Sometimes the place for a currant bush is not ideal, then it needs to change location. Here is what to consider for a successful move.
Wrong place? Grown too big? A change of residence? There are many reasons to replant a currant bush. It is easier to do this if the shrub has not been established in its growing location for many years, because transplanting is a real feat, especially for older plants. If the woody plant has already been growing in its previous location for more than ten years, you should generally consider whether it makes sense to move it.
At 15 years, the currant is usually outdated and should be replaced by a new shrub. It is then easier, for example, to propagate the existing currant and continue to cultivate the young plant. With young and healthy plants transplanting is quite possible. Here you can learn how this will be a success.
When is the best time for transplanting?
In principle, the currant is best transplanted during dormancy, that is, in the state without foliage. Autumn is preferable to spring. The roots can then take root in the still warm soil at the new location. The next spring, the plant can then take off directly. This is important because currants bloom early, so the shrub must perform at its best early in the year.
In principle, very hot weather and ground frost are reasons for exclusion for a transplanting action.
Transplanting currants: this is how it works.
It makes sense to prune currants two weeks before transplanting them, which is necessary anyway. This way, the plant will have to supply fewer shoots through its reduced root system after the move. Generally, currant bushes tend to be shallow rooted, so the root ball that is cut out should be wide rather than deep. How far you dig into the soil with the spade from the base of the shoot depends on the size of the plant. Ideally, the line should be oriented to the crown projection area.
Before actually digging, remove any loose soil that is on top of the root ball. Then poke around the plant with the spade so that a circle is formed. Once all the lateral roots have been cut, poke under the center from the side and carefully jerk to check whether the shrub is already mobile. When doing this work, avoid stepping on the root ball with your foot so that as much soil as possible sticks to it.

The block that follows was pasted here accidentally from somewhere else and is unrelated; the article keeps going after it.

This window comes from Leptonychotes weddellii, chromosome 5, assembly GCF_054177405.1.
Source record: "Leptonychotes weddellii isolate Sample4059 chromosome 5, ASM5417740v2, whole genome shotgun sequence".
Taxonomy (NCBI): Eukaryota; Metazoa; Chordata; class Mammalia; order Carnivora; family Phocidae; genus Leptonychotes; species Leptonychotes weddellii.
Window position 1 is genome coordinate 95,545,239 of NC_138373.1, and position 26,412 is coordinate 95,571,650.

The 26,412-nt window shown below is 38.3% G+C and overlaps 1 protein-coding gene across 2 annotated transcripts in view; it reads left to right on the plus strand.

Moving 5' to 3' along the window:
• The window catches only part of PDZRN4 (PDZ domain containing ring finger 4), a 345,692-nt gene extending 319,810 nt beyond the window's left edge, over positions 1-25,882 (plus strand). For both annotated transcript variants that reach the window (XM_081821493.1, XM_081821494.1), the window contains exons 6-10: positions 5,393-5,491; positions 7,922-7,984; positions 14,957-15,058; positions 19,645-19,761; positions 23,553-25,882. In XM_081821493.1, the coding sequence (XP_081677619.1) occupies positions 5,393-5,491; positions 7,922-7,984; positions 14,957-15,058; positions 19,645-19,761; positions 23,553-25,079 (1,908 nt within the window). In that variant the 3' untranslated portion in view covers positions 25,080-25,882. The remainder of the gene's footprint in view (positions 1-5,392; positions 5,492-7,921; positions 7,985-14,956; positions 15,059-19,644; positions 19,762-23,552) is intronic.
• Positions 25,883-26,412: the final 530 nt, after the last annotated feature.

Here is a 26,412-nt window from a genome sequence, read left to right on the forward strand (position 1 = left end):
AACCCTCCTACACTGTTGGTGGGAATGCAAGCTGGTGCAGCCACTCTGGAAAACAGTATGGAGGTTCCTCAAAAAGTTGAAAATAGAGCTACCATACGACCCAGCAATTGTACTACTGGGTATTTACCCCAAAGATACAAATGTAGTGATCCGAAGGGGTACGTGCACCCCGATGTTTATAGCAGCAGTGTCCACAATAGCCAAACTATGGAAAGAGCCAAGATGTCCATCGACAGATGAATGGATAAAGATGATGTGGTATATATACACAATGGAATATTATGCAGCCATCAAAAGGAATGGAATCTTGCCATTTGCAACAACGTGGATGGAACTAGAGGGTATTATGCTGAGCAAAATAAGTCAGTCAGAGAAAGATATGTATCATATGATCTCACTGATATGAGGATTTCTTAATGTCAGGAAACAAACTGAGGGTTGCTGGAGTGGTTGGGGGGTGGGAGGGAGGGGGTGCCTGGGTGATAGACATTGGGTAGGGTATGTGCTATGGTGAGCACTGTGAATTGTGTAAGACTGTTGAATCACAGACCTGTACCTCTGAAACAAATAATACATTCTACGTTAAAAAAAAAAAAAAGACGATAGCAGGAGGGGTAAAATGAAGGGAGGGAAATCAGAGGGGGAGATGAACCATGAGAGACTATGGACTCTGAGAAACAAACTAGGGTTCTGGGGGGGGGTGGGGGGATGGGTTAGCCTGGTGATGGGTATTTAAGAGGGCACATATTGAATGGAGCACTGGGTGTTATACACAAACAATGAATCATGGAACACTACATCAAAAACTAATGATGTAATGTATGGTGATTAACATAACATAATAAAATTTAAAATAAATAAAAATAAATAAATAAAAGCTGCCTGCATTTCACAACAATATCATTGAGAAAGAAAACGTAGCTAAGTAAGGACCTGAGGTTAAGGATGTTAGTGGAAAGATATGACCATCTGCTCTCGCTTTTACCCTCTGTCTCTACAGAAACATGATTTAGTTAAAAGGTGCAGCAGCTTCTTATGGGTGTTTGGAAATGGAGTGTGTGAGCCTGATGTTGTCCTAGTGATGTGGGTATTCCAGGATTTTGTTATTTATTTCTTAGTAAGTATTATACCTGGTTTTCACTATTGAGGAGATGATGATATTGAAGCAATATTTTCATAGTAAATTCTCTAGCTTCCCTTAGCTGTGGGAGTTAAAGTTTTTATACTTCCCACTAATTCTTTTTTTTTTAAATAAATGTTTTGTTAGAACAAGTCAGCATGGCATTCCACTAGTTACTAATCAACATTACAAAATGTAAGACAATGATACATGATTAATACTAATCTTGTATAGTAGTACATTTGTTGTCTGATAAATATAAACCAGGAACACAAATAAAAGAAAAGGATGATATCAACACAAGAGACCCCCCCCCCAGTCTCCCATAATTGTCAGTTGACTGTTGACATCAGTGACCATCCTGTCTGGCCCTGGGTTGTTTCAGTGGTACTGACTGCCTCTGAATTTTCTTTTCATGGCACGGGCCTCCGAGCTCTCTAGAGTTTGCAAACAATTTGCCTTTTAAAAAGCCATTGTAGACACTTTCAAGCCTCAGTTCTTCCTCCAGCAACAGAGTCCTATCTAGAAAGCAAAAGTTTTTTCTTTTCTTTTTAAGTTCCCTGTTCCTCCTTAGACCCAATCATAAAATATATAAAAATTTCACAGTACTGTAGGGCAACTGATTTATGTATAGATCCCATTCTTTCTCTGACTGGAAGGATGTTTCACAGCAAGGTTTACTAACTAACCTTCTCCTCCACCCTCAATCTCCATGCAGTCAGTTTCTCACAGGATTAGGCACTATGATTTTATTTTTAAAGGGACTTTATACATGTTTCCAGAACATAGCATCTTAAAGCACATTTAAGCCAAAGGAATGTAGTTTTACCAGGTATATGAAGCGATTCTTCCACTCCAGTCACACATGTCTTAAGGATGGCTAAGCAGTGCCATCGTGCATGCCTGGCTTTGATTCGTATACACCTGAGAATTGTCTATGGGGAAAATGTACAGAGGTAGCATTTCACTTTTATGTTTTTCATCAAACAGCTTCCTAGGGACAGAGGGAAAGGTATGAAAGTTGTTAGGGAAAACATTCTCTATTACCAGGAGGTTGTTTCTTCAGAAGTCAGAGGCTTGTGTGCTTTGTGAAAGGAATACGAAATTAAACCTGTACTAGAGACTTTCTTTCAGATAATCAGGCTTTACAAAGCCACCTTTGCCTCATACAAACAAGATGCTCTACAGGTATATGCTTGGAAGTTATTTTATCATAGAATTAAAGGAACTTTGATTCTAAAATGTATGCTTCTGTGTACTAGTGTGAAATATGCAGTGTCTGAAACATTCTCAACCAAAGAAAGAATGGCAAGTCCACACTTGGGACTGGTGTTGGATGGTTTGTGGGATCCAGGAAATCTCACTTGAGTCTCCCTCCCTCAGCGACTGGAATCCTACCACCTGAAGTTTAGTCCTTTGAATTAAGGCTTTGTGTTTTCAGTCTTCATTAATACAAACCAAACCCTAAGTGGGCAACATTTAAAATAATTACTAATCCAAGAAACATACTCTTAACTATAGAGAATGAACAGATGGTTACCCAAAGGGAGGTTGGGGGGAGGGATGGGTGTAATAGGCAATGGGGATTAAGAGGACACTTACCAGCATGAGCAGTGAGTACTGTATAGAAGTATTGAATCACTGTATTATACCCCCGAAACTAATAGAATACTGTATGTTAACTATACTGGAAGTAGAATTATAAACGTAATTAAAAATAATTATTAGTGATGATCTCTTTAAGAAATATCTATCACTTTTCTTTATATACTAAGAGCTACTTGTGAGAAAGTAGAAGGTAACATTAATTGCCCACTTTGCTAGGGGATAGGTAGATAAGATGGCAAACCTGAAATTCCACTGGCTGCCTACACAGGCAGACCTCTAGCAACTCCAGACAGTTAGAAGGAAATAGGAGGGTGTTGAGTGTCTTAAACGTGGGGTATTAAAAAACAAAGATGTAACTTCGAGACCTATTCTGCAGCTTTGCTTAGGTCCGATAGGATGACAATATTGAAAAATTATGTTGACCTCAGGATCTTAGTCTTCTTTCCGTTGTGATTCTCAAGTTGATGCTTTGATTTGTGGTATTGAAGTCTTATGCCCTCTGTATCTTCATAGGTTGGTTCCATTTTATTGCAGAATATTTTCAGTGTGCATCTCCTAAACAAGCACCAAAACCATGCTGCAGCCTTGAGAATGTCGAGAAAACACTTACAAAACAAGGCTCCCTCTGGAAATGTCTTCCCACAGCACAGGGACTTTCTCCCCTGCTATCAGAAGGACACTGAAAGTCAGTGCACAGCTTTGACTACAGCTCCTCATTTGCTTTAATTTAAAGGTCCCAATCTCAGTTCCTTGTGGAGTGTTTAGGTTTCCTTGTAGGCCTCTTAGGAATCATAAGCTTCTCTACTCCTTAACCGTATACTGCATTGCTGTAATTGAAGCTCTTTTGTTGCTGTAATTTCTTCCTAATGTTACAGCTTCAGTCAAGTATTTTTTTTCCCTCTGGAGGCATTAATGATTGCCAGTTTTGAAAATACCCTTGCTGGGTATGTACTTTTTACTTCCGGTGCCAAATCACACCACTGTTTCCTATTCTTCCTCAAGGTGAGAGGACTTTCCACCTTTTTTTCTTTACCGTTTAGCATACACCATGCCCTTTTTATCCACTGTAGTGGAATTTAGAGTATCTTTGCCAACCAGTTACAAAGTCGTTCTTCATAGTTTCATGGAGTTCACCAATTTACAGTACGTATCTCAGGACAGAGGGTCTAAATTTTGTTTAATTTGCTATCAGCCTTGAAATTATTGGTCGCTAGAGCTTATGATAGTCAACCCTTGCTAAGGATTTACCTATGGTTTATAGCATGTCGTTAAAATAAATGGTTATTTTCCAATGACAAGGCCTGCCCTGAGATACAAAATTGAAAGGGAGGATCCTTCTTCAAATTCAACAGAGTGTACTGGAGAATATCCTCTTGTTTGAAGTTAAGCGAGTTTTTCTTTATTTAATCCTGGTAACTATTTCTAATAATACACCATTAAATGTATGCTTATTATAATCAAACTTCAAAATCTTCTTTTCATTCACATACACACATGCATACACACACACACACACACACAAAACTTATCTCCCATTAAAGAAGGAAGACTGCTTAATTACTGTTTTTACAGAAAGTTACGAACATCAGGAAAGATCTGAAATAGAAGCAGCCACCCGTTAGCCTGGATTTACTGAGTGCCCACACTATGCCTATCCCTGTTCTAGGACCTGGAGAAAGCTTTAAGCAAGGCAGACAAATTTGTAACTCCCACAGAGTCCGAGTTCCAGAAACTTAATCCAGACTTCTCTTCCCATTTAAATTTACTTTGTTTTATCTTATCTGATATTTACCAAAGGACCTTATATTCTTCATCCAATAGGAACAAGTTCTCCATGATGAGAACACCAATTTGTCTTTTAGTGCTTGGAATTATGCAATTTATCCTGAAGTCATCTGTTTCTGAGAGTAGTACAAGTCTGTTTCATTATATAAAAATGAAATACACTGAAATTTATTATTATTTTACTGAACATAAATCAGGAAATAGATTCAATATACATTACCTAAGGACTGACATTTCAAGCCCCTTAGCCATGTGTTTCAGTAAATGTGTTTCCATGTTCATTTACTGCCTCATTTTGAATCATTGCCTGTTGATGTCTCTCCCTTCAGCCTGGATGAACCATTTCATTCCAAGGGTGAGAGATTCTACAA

If the soil hangs loosely on the root ball, slide a tissue cloth or large piece of plastic wrap under the root ball and close the ends around the root neck. This keeps the soil on the plant. Replanting is ideally done promptly.
Planting currants in the new location
The new planting hole should be sufficiently large, the soil prepared with compost. This is where the currant bush is placed. Injured roots are cut smooth with scissors. The bush should not be placed deeper than before. The protective tissue is pulled out from under the root ball, the planting hole is filled with improved excavation. Around the woody plant is formed a watering rim, the soil is gently mudded, respectively, consolidated with your hands to make root connection. Finally, add mulch material to the surface to reduce evaporation.
After planting currants, the soil should be watered from time to time in the beginning, despite the dormancy of the vegetation, this will prevent it from drying out. Only during frost in any case do not use the watering can.